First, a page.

- Ross Eagar, Associate Director – Project Sourcing & Fulfilment Office, ArcBest Technologies
- Angela Johnson – Director of Portfolio Management, EHealth Saskatchewan
- Three anonymous contributors
- All too often, the portfolio of programs and projects looks more like a random heap than a strategically organized and balanced collection of investments that will drive the business forward.
- Portfolio managers know that with the right kind of information and the right level of process maturity they can get better results through the portfolio; however, organizations often assume (falsely) that the required level of maturity is out of reach from their current state and perpetually delay improvements.
- The information needed to define clear and usable criteria for organizing the portfolio of programs and projects already exists. Portfolio managers only need to identify the sources of that information and institute processes for regularly reviewing that information in order to define those criteria.
- Once a portfolio manager has a clear idea of the goals and constraints that shape what ought to be included (or removed) from the portfolio and once these have been translated into clear and usable portfolio criteria, basic portfolio management processes can be instituted to ensure that these criteria are used consistently throughout the various stages of the project lifecycle.
- Portfolio management frameworks and processes do not need to be built from scratch. Well-known frameworks – such as the one outlined in COBIT 5 APO05 – can be instituted in a way that will allow even low-maturity organizations to start organizing their portfolio.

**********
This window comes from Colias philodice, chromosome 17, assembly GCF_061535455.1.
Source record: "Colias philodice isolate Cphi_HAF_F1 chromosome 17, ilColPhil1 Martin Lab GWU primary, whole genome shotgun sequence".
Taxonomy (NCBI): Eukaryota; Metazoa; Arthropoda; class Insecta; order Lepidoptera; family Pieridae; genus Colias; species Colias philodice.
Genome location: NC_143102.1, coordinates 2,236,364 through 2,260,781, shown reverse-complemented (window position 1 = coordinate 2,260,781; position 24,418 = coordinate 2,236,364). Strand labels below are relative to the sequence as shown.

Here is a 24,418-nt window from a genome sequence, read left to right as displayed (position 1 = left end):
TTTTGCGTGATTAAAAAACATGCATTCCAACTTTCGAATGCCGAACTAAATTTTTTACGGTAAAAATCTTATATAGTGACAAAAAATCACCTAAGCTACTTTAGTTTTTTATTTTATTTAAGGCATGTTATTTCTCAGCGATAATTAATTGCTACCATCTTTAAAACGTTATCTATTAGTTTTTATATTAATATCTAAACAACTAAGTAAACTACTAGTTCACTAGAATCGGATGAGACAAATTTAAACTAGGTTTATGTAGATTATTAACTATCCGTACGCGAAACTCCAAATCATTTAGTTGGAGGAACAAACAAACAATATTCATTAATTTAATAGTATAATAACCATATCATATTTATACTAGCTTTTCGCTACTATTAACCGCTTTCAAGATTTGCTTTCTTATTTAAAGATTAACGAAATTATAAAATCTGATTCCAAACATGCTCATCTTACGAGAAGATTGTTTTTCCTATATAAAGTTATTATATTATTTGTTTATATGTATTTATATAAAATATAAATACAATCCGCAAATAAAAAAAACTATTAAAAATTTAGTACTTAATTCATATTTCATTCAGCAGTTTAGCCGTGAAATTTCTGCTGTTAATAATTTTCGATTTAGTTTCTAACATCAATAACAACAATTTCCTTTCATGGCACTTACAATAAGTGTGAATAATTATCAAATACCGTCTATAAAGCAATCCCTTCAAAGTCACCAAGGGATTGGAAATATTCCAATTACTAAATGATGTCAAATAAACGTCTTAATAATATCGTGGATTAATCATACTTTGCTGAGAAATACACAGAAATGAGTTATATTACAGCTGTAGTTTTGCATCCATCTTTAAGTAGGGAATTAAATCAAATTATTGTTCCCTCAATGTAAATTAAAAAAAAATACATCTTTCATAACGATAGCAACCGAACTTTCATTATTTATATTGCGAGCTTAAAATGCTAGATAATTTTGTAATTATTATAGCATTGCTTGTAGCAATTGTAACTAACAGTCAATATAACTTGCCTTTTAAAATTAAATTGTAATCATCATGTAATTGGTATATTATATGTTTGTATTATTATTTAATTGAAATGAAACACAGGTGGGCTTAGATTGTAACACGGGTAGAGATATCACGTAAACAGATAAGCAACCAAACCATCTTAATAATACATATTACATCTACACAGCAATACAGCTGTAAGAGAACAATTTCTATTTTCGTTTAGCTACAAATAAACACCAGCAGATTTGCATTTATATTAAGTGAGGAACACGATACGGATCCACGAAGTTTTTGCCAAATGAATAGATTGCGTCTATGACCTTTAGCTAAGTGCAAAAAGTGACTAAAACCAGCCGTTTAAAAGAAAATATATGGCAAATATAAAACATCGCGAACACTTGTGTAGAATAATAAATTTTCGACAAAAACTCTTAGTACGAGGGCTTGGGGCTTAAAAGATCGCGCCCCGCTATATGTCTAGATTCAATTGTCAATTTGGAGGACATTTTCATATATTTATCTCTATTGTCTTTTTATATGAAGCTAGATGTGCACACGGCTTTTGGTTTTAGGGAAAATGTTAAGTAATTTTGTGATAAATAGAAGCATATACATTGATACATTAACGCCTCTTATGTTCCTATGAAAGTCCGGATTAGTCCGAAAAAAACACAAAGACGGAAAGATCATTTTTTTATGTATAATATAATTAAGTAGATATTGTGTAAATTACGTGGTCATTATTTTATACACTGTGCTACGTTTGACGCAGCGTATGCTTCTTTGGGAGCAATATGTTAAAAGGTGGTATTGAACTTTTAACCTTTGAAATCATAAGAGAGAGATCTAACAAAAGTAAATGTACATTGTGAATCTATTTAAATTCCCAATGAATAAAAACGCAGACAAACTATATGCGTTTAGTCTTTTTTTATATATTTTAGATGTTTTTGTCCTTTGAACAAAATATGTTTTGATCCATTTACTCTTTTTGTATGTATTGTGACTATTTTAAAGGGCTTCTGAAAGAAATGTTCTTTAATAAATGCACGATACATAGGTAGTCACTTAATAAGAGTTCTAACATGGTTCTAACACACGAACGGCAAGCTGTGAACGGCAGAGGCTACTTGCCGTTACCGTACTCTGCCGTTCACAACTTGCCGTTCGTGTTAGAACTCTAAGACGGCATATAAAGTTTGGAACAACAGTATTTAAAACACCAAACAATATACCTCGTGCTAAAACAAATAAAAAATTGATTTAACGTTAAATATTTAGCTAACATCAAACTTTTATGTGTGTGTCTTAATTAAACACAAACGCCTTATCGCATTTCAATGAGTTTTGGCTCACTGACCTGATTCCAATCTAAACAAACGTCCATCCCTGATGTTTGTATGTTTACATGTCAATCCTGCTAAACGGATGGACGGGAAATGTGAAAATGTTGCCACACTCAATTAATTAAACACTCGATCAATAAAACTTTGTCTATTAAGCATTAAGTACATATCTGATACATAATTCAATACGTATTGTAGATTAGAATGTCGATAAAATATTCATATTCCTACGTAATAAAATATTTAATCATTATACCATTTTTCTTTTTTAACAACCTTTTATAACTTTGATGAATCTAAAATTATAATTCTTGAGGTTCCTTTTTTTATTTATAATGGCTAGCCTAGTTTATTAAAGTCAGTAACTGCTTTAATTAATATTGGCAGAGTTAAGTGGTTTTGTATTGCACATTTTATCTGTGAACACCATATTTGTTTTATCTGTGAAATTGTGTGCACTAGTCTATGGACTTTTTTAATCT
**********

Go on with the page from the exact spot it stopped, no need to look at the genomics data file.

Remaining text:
- Organizations do not need to grow into portfolio management frameworks to get the benefits of an organized portfolio; instead, they can grow within such frameworks.
Impact and Result
- An organized portfolio will ensure that the projects and programs included in it are strategically aligned and can actually be executed within the finite constraints of budgetary and human resource capacity.
- Portfolio managers are better empowered to make decisions about which projects should be included in the portfolio (and when) and are better empowered to make the very tough decisions about which projects should be removed from the portfolio (i.e. cancelled).
- Building and maturing a portfolio management framework will more fully integrate the PMO into the broader IT management and governance frameworks, making it a more integral part of strategic decisions and a better business partner in the long run.
This guided implementation is a six call advisory process.
Guided Implementation #1 - Assess the current state of the portfolio and PPM processes
Call #1 - Assess portfolio mix.
Call #2 - Assess portfolio management practices.
Guided Implementation #2 - Enhance portfolio organization through improved PPM criteria and processes
Call #1 - Integrate standard portfolio criteria across all portfolio management sub-processes.
Call #2 - Review the SOP.
Guided Implementation #3 - Implement improved portfolio management practices
Call #1 - Create a stakeholder engagement plan.
Call #2 - Initiate the projects and engagement.
Book Your Workshop
Onsite workshops offer an easy way to accelerate your project. If you are unable to do the project yourself, and a Guided Implementation isn't enough, we offer low-cost onsite delivery of our project workshops. We take you through every phase of your project and ensure that you have a roadmap in place to complete your project successfully.